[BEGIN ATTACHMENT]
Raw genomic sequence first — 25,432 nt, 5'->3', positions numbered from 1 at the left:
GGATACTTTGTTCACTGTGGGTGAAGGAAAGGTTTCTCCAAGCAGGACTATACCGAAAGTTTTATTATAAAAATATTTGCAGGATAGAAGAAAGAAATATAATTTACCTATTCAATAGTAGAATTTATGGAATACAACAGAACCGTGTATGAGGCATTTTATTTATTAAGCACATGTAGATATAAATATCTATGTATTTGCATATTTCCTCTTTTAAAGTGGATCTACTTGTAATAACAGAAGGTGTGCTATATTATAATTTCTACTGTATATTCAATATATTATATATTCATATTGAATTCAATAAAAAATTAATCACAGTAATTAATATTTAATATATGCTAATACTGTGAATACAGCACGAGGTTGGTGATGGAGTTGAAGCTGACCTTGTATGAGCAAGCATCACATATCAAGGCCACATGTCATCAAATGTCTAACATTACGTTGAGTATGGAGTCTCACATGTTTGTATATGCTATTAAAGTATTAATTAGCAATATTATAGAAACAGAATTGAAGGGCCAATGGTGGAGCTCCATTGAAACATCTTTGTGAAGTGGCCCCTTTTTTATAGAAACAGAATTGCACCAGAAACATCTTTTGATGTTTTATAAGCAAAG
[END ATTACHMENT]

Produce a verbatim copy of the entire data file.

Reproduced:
Raw genomic sequence first — 25,432 nt, 5'->3', positions numbered from 1 at the left:
GGATACTTTGTTCACTGTGGGTGAAGGAAAGGTTTCTCCAAGCAGGACTATACCGAAAGTTTTATTATAAAAATATTTGCAGGATAGAAGAAAGAAATATAATTTACCTATTCAATAGTAGAATTTATGGAATACAACAGAACCGTGTATGAGGCATTTTATTTATTAAGCACATGTAGATATAAATATCTATGTATTTGCATATTTCCTCTTTTAAAGTGGATCTACTTGTAATAACAGAAGGTGTGCTATATTATAATTTCTACTGTATATTCAATATATTATATATTCATATTGAATTCAATAAAAAATTAATCACAGTAATTAATATTTAATATATGCTAATACTGTGAATACAGCACGAGGTTGGTGATGGAGTTGAAGCTGACCTTGTATGAGCAAGCATCACATATCAAGGCCACATGTCATCAAATGTCTAACATTACGTTGAGTATGGAGTCTCACATGTTTGTATATGCTATTAAAGTATTAATTAGCAATATTATAGAAACAGAATTGAAGGGCCAATGGTGGAGCTCCATTGAAACATCTTTGTGAAGTGGCCCCTTTTTTATAGAAACAGAATTGCACCAGAAACATCTTTTGATGTTTTATAAGCAAAG